The resolutions adopted by the Ticuna, Cocama and Yagua of Puerto Nariño following the formation of the cabildo mayor, as well as a recently drafted Plan [page 148] de Vida, clearly reveal that it is not the aim of the indigenous community to stop or rule out the commercial exploitation of timber or other natural resources in the resguardo, but rather to appropriate this exploitation for the benefit of a social and economic development that is in accordance with its own norms and values.


Since the relocation of their forest settlements towards the banks of the principal waterways in the beginning of the 1970s, indigenous families (i.e., lineages) have increasingly sought to produce surpluses of subsistence crops for sale on local and regional markets in order to increase their overall standard of living. Yet there are strong indications that, under present conditions of increased local pressure on natural resources due to population concentration, this transition has affected the long-term stability of existing patterns of swidden-fallow management, in some localities with loss of self-reliance as a result. In addition, insecurity of prices and demand and high costs of river transport have not particularly made the market-directed production of perishable food crops a success. Recent ecological research in the Puerto Nariño area (Hammond et al. 1995: 350) suggests that a limited and controlled commercial exploitation of tropical cedar may provide a far more sustainable solution to integrating market-strategies with a subsistence-driven economy.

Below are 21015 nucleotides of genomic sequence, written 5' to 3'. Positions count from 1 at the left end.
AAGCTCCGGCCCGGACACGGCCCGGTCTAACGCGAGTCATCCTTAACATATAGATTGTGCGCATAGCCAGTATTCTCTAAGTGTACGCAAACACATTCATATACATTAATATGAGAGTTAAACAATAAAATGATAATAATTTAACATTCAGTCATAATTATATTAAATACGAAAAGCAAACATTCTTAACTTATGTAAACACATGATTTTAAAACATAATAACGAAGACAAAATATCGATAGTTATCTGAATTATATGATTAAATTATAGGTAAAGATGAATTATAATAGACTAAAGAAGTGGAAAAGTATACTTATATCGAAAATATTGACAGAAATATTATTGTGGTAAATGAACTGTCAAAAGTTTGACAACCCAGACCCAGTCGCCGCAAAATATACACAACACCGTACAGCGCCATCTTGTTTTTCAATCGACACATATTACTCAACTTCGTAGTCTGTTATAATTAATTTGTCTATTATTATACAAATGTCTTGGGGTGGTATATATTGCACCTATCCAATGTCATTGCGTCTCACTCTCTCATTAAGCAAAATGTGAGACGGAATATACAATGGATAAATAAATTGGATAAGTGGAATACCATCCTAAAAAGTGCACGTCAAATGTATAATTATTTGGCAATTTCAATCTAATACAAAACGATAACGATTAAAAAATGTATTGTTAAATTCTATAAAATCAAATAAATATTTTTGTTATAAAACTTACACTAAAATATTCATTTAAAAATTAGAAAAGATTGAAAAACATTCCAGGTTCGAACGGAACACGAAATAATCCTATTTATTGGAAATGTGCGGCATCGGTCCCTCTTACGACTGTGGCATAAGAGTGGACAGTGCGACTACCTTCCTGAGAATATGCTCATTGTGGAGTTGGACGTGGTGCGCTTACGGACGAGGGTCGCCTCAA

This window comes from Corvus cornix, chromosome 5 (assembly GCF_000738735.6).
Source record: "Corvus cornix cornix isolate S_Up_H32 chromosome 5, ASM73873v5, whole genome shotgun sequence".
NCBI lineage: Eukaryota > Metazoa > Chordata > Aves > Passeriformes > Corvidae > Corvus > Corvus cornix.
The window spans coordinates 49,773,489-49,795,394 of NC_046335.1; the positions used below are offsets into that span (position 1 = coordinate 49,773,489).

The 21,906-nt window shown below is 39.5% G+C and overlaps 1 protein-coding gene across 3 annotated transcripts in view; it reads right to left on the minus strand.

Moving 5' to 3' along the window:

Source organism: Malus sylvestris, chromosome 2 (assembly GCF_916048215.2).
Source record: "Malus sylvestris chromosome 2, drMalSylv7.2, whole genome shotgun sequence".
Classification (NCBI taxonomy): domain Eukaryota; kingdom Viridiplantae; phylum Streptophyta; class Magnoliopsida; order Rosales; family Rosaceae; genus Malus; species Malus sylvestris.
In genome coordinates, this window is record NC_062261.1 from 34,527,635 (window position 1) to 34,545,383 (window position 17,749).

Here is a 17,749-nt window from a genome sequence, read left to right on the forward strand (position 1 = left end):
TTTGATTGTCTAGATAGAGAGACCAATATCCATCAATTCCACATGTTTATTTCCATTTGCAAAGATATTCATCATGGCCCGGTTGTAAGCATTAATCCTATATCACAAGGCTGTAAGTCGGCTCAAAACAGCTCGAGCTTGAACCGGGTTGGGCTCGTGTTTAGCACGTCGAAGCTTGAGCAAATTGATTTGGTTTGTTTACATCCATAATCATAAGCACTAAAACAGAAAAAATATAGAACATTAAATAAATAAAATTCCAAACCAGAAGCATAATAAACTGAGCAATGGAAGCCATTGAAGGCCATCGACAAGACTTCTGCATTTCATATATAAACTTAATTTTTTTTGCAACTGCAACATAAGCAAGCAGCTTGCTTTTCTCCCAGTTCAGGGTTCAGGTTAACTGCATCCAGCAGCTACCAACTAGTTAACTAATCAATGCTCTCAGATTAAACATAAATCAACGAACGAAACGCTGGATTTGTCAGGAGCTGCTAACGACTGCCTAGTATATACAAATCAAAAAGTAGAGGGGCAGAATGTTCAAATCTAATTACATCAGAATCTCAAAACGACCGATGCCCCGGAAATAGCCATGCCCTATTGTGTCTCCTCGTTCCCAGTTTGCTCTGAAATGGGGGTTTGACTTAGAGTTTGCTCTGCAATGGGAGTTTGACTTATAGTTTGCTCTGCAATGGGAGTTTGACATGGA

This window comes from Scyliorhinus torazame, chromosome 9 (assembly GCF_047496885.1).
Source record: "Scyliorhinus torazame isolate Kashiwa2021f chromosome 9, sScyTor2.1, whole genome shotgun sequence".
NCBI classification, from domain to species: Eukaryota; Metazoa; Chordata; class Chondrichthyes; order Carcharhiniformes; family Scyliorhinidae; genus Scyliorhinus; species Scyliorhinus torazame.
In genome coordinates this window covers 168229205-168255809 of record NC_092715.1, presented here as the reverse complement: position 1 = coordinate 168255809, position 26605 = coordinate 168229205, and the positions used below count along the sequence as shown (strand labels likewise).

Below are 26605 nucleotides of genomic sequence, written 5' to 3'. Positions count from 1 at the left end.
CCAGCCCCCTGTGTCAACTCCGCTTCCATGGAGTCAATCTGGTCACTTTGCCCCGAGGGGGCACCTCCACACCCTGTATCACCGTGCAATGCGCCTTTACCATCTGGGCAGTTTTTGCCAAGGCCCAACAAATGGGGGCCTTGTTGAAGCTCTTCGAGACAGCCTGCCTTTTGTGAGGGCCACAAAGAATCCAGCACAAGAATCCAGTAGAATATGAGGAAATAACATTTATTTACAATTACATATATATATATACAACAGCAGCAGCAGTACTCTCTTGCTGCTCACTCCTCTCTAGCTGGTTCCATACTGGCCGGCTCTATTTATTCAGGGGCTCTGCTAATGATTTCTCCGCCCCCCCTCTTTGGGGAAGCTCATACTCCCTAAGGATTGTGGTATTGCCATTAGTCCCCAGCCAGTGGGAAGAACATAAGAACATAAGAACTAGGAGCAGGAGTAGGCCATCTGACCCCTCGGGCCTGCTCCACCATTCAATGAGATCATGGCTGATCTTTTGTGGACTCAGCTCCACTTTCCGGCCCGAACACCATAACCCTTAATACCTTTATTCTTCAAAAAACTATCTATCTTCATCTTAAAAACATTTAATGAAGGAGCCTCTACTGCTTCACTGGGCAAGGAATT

However, for the indigenous community to be able to effectively take control of the timber exploitation within its territory, it will first need to face up to several critical problems. First of all, it has to make sustained efforts to further build the necessary organizational capacity and social cohesion within the resguardo. Among other things, this will involve sorting out the remaining problems of authority and coordination between the cabildo mayor and the curacas menores of the various multiethnic sub communities, as well as easing existing tensions between the family elders of the villages and a much younger generation of new community leaders. Secondly, as none of the indigenous groups in the resguardo has as yet the financial means or technical capacity to independently conduct logging operations, the cabildo mayor has to break new ground in entering into some kind of profit sharing exploitation venture with nonindigenous licensees and/or the associations of (again predominantly nonindigenous) woodcutters in Puerto Nariño and Leticia (AMAPUNA and AMALEC). Thirdly, and most problematically, community authorities have to change their adversarial attitude towards the admittedly highly corrupt agency of CORPOAMAZONÍA, on which it formally depends for the issuing of logging permits (Roldán 2000: 55), and turn it into some kind of cooperative relationship. Given the disadvantaged position the indigenous population has in terms of political power, experience and networks in the face of influential timber merchants from Leticia and elsewhere, this might in fact prove a formidable challenge.